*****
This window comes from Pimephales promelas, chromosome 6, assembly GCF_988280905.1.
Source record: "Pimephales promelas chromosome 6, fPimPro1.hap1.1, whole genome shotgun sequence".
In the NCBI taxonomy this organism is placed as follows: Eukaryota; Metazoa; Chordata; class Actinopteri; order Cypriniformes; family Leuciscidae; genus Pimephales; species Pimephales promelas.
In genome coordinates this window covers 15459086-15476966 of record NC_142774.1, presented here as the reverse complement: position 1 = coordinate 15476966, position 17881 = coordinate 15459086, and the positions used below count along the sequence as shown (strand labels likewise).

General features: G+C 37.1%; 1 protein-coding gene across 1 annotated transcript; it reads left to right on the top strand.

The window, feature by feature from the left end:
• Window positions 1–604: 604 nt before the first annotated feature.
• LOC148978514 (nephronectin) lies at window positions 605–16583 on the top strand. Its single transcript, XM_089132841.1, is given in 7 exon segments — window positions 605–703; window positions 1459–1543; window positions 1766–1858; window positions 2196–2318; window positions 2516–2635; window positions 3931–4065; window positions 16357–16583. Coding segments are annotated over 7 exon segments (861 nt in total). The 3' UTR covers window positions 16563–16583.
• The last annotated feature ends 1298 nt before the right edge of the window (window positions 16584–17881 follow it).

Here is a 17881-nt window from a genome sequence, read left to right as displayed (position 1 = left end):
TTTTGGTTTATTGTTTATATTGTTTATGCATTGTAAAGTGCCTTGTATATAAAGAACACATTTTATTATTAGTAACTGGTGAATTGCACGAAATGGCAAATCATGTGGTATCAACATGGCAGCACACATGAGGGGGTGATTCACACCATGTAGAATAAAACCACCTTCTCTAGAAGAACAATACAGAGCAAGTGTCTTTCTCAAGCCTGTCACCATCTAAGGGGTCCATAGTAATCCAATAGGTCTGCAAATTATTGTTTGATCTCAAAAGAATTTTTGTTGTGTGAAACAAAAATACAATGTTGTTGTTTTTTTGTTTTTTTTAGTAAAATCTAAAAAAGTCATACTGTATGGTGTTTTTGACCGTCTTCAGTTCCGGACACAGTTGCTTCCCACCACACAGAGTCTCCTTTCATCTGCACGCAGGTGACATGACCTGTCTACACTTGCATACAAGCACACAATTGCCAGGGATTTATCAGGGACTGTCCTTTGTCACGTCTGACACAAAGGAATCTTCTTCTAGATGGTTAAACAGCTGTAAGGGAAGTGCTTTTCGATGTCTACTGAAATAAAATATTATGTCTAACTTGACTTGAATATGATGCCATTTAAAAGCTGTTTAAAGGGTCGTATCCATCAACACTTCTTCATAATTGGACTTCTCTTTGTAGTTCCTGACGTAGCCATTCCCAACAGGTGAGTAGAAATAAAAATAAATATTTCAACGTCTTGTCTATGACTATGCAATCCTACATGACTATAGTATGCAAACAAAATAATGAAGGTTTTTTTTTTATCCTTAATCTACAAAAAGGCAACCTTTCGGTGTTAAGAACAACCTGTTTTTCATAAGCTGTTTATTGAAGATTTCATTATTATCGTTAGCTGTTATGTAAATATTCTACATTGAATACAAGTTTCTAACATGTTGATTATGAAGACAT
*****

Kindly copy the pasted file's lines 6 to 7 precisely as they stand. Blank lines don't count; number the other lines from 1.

The window, feature by feature from the left end:
• Window positions 1–604: 604 nt before the first annotated feature.